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Thread: Being British XIV

  1. #31
    Fifth Year Ravenclaw
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    I'd say "going to the beach". I've never heard "going to the sea" but "going to the seaside" is fairly common, though probably a little old-fashioned. For me "seaside" has images of old fashioned seaside holidays and sticks of rock and candy floss and fish and chips on the pier.

    Also, I've seen the words "beachfront" and "ocean" used in fanfics. Avoid them.
    I'm not certain what a beachfront is, it seems to mean both seaside and promenade (or prom). I'm a 15 minute cycle ride from the beach, and the prom. I'm very close, but nowhere in the UK is further than 70 miles from the sea.
    Ocean isn't used because we are surrounded by seas, not oceans (except for north west Scotland and (I think) Cornwall).

    Neil

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  2. #32
    Amelia_Bones
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    OK, I need some help. I'm writing a story that involves a car.
    What are some common British cars that a middle-class family might have?

    Thanks in advance.

  3. #33
    Wizengamot Hufflepuff
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    Can you tell me what era? And where in UK?

    For instance, these days in London, a lot of families have 4x4's despite not really needing them. We have a Honda seven seater because we have 3 kids and have to transport them and luggage everywhere. There's also the seatbelt thing to take into account. In the 70's/80's my Dad drove a Ford Cortina, with four kids in the back. That was before seat belts were fitted and compulsory for every passenger, so you were crammed in like sardines.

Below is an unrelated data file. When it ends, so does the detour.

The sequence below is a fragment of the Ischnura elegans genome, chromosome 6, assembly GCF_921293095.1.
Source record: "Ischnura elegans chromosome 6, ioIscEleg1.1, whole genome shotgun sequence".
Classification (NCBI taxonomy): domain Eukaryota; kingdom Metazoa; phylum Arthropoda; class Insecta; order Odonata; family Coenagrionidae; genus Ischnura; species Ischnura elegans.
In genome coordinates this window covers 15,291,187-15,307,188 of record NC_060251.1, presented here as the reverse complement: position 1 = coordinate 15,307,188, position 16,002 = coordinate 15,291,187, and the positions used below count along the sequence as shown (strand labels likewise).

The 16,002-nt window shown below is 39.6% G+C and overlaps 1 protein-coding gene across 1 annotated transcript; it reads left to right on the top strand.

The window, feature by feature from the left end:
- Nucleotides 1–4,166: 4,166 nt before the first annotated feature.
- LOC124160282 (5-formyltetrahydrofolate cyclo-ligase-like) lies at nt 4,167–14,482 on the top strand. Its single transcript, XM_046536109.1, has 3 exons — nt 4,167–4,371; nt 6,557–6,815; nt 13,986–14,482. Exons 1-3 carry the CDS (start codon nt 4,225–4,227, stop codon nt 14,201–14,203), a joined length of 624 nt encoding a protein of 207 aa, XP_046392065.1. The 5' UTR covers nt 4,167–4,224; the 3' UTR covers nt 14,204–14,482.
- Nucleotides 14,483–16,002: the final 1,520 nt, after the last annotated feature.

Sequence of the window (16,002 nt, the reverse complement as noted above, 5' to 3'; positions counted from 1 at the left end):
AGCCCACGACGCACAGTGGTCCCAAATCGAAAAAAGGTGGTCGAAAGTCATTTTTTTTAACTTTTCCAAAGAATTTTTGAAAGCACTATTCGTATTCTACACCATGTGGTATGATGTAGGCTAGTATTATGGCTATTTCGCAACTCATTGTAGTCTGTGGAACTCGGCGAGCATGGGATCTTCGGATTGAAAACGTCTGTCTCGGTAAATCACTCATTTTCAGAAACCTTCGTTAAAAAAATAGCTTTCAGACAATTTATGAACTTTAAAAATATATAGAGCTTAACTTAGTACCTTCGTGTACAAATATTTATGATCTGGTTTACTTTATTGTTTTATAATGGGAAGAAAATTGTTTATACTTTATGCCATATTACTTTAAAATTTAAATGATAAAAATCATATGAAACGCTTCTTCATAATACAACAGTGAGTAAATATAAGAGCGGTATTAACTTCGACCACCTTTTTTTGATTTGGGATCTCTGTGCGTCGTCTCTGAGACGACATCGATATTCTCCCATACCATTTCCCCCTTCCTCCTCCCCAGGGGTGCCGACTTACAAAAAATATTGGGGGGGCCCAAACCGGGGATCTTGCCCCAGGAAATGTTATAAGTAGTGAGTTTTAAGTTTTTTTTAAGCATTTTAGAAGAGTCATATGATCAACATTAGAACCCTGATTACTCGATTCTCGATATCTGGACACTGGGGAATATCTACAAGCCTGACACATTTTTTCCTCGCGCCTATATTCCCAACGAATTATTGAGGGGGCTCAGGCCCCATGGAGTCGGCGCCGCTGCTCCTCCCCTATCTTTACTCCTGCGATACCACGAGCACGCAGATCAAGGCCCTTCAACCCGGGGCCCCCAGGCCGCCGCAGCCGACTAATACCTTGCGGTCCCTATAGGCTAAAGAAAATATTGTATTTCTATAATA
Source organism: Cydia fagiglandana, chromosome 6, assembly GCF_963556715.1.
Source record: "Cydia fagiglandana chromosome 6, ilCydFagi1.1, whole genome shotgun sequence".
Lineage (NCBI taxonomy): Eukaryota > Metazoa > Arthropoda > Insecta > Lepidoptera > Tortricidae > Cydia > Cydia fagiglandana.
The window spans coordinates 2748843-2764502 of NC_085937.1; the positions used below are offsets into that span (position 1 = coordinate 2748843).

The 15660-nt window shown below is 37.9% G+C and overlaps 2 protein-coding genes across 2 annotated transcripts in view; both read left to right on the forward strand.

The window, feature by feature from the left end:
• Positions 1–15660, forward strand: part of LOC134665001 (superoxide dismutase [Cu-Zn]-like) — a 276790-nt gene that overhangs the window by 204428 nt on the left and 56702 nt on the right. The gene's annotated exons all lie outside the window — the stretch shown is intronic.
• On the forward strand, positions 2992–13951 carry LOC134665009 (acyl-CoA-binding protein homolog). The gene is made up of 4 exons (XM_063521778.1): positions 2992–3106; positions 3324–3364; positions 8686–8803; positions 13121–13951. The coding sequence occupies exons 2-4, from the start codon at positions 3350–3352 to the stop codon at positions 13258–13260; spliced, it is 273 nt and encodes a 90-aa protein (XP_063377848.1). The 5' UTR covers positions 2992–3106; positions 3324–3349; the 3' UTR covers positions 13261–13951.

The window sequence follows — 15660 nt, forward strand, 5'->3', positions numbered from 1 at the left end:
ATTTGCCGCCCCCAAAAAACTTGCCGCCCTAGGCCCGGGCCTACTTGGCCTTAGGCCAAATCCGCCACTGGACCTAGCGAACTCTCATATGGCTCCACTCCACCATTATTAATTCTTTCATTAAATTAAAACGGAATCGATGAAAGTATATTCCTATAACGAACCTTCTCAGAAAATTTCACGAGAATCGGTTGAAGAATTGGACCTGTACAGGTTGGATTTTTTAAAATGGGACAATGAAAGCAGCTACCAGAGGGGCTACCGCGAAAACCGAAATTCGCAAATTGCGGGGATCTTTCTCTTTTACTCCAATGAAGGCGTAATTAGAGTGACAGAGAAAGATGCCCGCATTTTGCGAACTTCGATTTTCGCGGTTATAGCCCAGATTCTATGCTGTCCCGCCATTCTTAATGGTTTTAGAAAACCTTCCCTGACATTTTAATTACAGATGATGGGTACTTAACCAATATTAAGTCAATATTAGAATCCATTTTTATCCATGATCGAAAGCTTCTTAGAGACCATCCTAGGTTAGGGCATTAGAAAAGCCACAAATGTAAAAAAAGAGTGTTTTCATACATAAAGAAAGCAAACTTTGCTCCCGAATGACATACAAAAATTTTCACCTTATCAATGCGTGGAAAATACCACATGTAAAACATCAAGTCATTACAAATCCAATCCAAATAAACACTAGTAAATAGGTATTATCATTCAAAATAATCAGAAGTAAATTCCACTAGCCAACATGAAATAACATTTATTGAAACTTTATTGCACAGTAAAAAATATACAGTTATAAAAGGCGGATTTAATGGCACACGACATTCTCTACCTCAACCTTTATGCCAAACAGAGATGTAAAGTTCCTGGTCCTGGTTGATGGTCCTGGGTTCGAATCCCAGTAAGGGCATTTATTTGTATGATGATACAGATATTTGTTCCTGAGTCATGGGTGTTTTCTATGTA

~Carole~

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  4. #34
    Amelia_Bones
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    It would be current era in a fairly metropolitan area. Perhaps not London but maybe in the outskirts.
    I'm thinking a sedan for a family of four. Your basic 4-door family car.

  5. #35
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    Sedan? Most UK cars are hatchbacks. The big sellers are the Ford Focus and the Vauxhall Astra (Vauxhall = Opel in Europe and GM in the USA), but a lot of families of four might make do with a smaller car, a Fiesta or Corsa. On my street the "family cars" are: Audi A3, Renault Megane, two Corsas, two VW's (a Beetle and a Golf) and a Vauxhall Vectra. That's one snapshot of one suburban street.
    -N-

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  6. #36
    Amelia_Bones
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    Excellent. That helps alot. I just didn't want a humongous SUV. Don't know how prevalent they are in the UK anyway.

  7. #37
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    Quote Originally Posted by Amelia_Bones View Post
    Excellent. That helps alot. I just didn't want a humongous SUV. Don't know how prevalent they are in the UK anyway.
    SUV = 4x4 (I think)
    Land Rovers are becoming less common because of fuel prices and emmissions taxes.
    Someone along the street has one of those daft Mitsubishi L200's. The roads (and supermarket parking spaces) aren't big enough for it.

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  8. #38
    sas__x
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    Probably something like "Oh thats a shame" or "Aw thats rubbish" would do. I don't see how "bloody" would fit in there though.

  9. #39
    Justice
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    I was wondering is there a British equivalent for the word ‘sucks’? We say sucks if something is bad. Like: “I stubbed my toe.” “Oh that sucks.” The only British word I could think of was bloody, but I didn’t know if there was another slang term used. Thanks for your help.

  10. #40
    Wizengamot Hufflepuff
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    Stuck record here, but what era?

    I agree 'bloody' doesn't fit; its a swear word on its own.

    If you're talking now then 'that sucks' works. Otherwise, 'that stinks' is a fairly decent equivalent.

    ~Carole~

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